Two of those four have already arrived and are staying in River House: writer Hubert Perrin (Tate) and the rather retiring Henry Sanders (Fleming). Soon a third turns up, the wastrel William Gregg (Lewis); it’s said that the dead man had recently wearied of Gregg’s endless requests for “loans” and had cut off the money supply. Finally the fourth appears, Alfred Jerome (Helmore), freshly arrived from the Far East; he’s plainly terrified, displaying on his shoulder the bullet graze that he apparently received last night when someone took a potshot at him. As he talks about this in Norman’s library to Sanders and Claire Haines (Gunn), a headstrong young journalist who has butted into the case and keeps returning despite the best efforts of Philip and Mac to eject her, he moves nervously to the French windows to close them and is promptly shot down from the darkened garden beyond.

Riverside Murder -

A shot rings out and Jerome (Tom Helmore) clutches his chest . . .

Sanders runs for help. When he returns he finds Continue reading

Face at the Window, The (1939)

UK / 71 minutes / bw / Pennant, British Lion Dir & Pr: George King Scr: A. Rawlinson, Ronald Fayre Story: The Face at the Window (1897 play) by F. Brooke Warren Cine: Hone Glendining Cast: Tod Slaughter, John Warwick, Aubrey Mallalieu, Marjorie Taylor, Robert Adair, Wallace Evenett, Leonard Henry, Kay Lewis, Billy Shine, Margaret Yarde, Harry Terry.

Although many histories claim 1940 as the start date for film noir, the truth is that movies in the idiom were being made years earlier in France, the UK and other European countries as well as in the US. It’s interesting, therefore, to compare some of the movies that used similar tropes and were being made at the same time yet which are quite manifestly not noirish. This old-fashioned mellerdrammer has a villain whose social position makes him, he thinks, untouchable, an innocent man whom he almost succeeds in framing for his crimes, and our hero’s plucky girlfriend, who believes in his innocence and helps him prove it. Just to complete the noirish repertoire there’s a slow-witted cop. Yet the affect could hardly be farther from noir’s, and similarly the subtext . . . if indeed this movie has any.

Paris, 1880, a city that’s been terrorized by the appalling crimes committed by a possibly supernatural monster called Le Loup/The Wolf. Whenever the stabbed victims are found in time, they whisper “The face at the window” before dying; in the air hang the echoes of a ghastly lupine howl . . .

In the latest atrocity, the bank owned by M. de Brisson (Mallalieu) is robbed late at night and one of its clerks is killed; the other late-working clerk, Lucien Cortier (Warwick), hears the howl and finds the body. Lucien loves and is loved by M. de Brisson’s daughter Cecile (Taylor); unfortunately, Cecile has also caught the lecherous eye of the middle-aged Chevalier Lucio del Gardo (Slaughter), who presents himself to de Brisson as the bank’s financial savior . . . on condition de Brisson permits the Chevalier to woo Cecile.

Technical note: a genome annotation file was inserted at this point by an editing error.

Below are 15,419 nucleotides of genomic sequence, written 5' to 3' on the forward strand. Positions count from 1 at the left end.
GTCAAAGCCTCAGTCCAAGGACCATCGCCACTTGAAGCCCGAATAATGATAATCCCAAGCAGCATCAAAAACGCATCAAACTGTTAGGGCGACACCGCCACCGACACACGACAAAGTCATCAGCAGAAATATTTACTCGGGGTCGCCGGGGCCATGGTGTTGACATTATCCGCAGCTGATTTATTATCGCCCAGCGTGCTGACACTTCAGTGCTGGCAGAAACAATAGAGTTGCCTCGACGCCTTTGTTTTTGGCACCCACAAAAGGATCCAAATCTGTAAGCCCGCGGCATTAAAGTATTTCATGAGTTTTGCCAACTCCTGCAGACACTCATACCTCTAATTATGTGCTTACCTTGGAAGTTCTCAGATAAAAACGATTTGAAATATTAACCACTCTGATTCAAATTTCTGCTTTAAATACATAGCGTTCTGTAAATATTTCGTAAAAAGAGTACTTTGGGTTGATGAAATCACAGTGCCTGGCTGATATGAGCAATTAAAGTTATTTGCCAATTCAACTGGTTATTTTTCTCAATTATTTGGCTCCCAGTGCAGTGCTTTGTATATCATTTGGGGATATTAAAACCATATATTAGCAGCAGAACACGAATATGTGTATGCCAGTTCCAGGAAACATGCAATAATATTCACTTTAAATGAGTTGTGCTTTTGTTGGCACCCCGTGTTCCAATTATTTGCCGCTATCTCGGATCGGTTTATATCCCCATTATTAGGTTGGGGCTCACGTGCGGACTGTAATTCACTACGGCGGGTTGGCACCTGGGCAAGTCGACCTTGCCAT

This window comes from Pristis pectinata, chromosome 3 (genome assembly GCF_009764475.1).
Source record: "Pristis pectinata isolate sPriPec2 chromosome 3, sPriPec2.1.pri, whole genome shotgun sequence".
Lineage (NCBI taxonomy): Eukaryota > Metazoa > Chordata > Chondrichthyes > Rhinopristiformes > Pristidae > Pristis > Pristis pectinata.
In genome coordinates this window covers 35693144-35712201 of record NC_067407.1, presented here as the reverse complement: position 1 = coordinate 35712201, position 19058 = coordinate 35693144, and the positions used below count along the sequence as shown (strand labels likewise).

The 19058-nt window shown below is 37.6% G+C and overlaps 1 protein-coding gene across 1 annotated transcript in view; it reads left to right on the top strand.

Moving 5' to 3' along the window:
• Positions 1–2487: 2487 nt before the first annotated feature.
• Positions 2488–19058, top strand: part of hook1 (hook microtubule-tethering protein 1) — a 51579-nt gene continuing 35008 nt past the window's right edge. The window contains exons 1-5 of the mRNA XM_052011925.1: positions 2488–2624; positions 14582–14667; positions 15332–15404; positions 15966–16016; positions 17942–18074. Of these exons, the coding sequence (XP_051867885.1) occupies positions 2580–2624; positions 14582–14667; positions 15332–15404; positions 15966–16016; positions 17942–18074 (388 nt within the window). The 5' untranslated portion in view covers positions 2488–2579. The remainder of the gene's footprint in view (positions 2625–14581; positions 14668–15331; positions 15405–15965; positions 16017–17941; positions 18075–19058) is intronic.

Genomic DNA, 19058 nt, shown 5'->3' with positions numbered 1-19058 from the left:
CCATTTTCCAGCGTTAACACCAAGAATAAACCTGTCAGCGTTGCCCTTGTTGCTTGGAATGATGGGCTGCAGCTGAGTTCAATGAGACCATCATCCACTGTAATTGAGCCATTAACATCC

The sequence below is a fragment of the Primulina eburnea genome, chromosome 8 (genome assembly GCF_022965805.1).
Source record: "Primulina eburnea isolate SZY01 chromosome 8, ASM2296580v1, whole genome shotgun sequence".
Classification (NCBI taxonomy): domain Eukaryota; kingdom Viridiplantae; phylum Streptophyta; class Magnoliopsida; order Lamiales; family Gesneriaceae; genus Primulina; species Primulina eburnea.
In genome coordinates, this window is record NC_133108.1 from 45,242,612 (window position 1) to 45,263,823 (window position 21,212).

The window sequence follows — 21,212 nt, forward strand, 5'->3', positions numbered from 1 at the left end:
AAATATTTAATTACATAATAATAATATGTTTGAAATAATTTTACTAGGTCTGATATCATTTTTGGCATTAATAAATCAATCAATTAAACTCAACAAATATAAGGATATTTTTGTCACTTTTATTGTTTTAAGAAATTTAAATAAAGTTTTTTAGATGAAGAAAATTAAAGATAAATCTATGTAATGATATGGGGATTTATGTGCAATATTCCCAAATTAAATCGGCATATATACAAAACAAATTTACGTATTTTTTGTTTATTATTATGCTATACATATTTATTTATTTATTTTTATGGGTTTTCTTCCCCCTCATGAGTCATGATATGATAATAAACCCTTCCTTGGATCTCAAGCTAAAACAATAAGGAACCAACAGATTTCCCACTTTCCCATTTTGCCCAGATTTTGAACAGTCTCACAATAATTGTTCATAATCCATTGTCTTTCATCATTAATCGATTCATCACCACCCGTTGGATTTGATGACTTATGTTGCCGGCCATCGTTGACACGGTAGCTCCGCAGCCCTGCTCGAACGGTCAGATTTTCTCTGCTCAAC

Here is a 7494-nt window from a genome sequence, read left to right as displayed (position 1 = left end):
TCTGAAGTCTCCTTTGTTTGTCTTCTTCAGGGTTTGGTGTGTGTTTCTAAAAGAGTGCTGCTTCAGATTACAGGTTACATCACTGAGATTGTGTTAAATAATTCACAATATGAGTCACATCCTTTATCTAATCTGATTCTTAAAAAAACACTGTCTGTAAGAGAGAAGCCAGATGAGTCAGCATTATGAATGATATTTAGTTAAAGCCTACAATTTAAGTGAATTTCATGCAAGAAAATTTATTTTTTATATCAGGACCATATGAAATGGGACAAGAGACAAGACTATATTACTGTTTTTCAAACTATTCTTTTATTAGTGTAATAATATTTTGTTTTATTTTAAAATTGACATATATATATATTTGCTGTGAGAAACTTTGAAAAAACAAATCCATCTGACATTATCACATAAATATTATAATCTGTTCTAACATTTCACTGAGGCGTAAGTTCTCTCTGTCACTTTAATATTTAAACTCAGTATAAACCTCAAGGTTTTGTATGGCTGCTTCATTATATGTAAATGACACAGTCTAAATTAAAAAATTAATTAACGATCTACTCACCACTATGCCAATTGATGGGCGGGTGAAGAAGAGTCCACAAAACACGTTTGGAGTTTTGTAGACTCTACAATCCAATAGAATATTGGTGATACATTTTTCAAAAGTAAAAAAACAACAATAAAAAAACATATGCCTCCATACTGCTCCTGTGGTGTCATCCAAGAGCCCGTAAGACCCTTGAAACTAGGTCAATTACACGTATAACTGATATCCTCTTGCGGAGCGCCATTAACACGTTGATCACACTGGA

We’re soon aware that the Chevalier is a bad hat and behind The Wolf’s crimes; he hires lowlifes from The Blind Rat, a seedy dive run by the formidable La Pinan (Yarde), to carry out his crimes, although he prefers to do the actual murdering himself. The face that appears at the victims’ windows is, we discover at the end, that of the Chevalier’s hideously disfigured foster-brother (Terry), whom he’s kept caged these past forty years at the request of their mom. Luckily the redoubtable Lucien is able to unmask the dastard, in part thanks to his friend Professor le Blanc (Evenett), who has discovered, Frankenstein-fashion, that if you pass electricity through recent corpses they can be at least briefly reanimated. Needless to say, as the “mad professor” (the cast’s habitual term for him) prepares for his final experiment, a violent thunderstorm begins . . .

Tod Slaughter is often mocked as a dimwitted scenery-chewer, but the truth is that his thud-and-blunder presentations were perfectly knowing, his hammery deliberate. Born Norman Carter Slaughter and initially performing as N. Carter Slaughter, he ran the Theatre Royal for a while, then in 1924 took over London’s Elephant & Castle Theatre, where he revived a string of Victorian melodramas—to great success. The theater was shut down a few years later, for inscrutable bureaucratic reasons; in due course Slaughter took his winning formula to the screen.

Warren’s melodrama had been filmed several times before, in 1910, 1920 and 1932. The 1932 version, starring Raymond Massey and dir Leslie S. Hiscott, is of some interest, and may be included here in due course if I lay my hands on a copy.

On Amazon.com: The Face At The Window & Murder In The Red Barn